How Complicating Your Life Makes Simplifying It Worthwhile
This is a guest post by reader Lodewijk van den Broek who writes a very interesting blog called How to be an Original. He's from the Netherlands who is passionate about what it is that makes people achieve greatness, while maintaining their authenticity. What I love about this post is that it takes a refreshing [...]
This is a guest post by reader Lodewijk van den Broek who writes a very interesting blog called How to be an Original. He's from the Netherlands who is passionate about what it is that makes people achieve greatness, while maintaining their authenticity. What I love about this post is that it takes a refreshing perspective on a topic I often cover. It's also part of the weekly Simplicity Day on Zen Habits.
In the last year my life changed from a relaxed life that I was used to into a complex demanding life with a lot of commitments and unknowns; it's demanding and regularly wakes me from my sleep at night. And know what? I love it! It was even a conscious choice to complicate my life in this way. I knew the consequences beforehand, yet I chose to go forward on the chosen path. What did I do? I became a father…
When Leo gave me the opportunity to write a guest post for Zen Habits on the topic of simplicity, I re-read a lot of his posts on this matter. While reading his vast amount of good advice on simplicity, I was reflecting on my life and discovered that I had made all kinds of choices in the last couple of years that complicated my life, rather than simplified it. And a lot of those choices are conscious choices, that I don't regret making. So how's that for credentials for writing about simplifying your life? I suck at it — I do the opposite!
The stuff that I added to my life is in line with my core values (Authenticity, Love, Freedom, and Fun), and gives me a lot of fulfillment. I'm also giving a lot of attention to my new activities, as they give meaning and a lot of energy. However they do take up a lot of time, and that's where simplifying comes in. I had to take out unnecessary stuff out of my schedule to be able to devote more time to them. Simplifying began to serve a purpose, and I started to:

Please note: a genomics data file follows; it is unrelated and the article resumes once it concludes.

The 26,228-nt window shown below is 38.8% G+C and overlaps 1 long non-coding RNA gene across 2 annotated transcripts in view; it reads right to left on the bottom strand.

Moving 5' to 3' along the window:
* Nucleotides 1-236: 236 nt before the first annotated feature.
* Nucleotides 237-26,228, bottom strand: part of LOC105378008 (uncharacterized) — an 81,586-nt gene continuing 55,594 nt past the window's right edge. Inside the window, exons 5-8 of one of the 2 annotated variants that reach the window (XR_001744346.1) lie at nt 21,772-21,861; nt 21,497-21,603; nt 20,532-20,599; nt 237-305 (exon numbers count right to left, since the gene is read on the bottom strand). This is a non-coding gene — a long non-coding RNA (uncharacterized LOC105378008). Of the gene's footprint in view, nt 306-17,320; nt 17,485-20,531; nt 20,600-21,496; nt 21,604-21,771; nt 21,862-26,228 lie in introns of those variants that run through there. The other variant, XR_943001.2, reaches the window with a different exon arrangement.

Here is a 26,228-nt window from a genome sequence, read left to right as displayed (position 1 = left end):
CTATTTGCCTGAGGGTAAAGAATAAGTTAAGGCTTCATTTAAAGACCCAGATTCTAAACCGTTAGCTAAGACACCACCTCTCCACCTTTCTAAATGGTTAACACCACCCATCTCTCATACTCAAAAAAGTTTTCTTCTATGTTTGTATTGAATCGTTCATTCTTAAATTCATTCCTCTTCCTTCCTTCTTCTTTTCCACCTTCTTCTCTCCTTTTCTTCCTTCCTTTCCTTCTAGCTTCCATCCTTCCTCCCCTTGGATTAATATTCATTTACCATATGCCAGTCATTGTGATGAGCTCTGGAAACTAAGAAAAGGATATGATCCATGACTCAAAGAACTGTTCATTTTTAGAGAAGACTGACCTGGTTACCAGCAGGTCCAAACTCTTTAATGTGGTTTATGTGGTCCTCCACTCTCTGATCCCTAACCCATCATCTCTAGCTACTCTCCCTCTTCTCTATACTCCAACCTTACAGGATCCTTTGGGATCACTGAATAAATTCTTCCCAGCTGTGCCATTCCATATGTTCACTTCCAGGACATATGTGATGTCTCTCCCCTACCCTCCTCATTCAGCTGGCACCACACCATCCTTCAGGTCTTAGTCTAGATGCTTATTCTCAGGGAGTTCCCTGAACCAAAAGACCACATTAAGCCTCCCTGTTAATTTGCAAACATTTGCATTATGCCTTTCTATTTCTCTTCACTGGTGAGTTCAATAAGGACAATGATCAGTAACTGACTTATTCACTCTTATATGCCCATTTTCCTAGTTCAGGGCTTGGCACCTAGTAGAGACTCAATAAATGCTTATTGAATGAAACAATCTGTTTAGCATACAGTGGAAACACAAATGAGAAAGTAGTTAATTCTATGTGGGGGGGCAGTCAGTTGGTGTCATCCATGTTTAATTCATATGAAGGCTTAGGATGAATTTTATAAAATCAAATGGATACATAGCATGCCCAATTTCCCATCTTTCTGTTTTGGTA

- stop bad habits that hadn't really hindered me before
- change habits that consumed a disproportionate amount of time
- trade-in hedonistic short-term habits for authentic fulfilling habits
In my opinion simplifying is not a goal; it is a means to an end. Simplifying as a goal would lead to an empty life. It would take out all, except for the bare necessities. The only people I know of who do this are Buddhist monks. And yet also for them simplifying is a means to an end, as they are seeking enlightenment through meditation. Simplifying takes away the unnecessary distractions.
Finding the stuff that matters to you is important! It makes it worthwhile to invest in changing your habits. Having children is a good example (and Leo is a master at this one), but every activity that you take up that will fulfill an authentic inner need is good. Without it the newly created space in your schedule and mind will fill up with other activities and habits that will at best give short-term joy or pleasure.
Simplify your life and you will have more time to spend on the stuff that matters, stuff that gives a long lasting authentic fulfillment of your core values. The best way to make sure that simplifying is going to serve a purpose is to add more of the stuff that matters to your life!
Read more by Lodewijk at his blog (or subscribe to his feed).